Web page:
Brideshead said...

An odd statement from Oakes' essay in First Things:

'I do hereby conclude: When the Western Church fissiparated in the sixteen century, the Reformers took a portion of the essential patrimony of the Church with them, and they thereby left both the Roman Church and themselves the poorer for it.'

How is it possible for "a portion of the essential patrimony of the Church" to be taken from her? If the fullness of Truth resides in the Catholic Church, how can the Church be left "poorer" by the departure of those who deny the Truth (or portions of it) that she contains? Strange logic.

michigancatholic said...

The doctrine of justification is a crucial point. A full understanding is just as you say, jhughesdunphy, except for one thing. Catholic absolution forgives the sin *actually,* yes, but it doesn't make it as if it hadn't happened. The bank is still robbed, the child still dead.

That is really the miracle of forgiveness. It removes the stain of sin, which is a horrible primordial thing modern folks don't understand--completely removes it and makes one able to glanced upon by God again. Absolution has the breathtaking ability to reconcile us to God even after sins that cannot be undone--wars, murders, all of it.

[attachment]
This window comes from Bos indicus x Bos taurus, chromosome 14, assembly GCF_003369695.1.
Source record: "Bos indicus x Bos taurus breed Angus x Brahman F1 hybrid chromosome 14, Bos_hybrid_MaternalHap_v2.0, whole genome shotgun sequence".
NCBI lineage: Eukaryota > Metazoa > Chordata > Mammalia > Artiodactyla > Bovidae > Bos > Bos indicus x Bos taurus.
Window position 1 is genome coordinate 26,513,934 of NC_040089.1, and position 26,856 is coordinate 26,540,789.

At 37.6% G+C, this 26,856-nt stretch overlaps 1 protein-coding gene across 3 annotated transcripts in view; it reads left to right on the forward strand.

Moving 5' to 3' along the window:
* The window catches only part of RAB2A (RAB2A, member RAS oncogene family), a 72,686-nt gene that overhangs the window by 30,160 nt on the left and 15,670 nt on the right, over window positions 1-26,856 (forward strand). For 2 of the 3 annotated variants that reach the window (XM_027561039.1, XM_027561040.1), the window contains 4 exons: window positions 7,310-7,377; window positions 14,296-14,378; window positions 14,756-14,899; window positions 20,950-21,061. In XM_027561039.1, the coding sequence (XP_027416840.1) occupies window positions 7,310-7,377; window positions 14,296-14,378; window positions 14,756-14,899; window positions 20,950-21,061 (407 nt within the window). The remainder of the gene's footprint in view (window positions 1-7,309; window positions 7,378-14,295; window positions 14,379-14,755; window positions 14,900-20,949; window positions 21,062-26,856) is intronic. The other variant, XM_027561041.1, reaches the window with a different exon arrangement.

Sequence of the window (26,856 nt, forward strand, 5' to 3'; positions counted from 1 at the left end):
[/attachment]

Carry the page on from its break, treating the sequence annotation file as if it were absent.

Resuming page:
Protestantism denies that. It does nothing about the sin in the world but cover it over, as if God is blind to it. Indeed, it says horrible things about God which are much believed--that God doesn't really care enough to pursue evil and would be willing to let us roil in evil, that sins are able to be hidden, even that God might be optional. Protestantism is the root of many of our religious problems in the Church and out.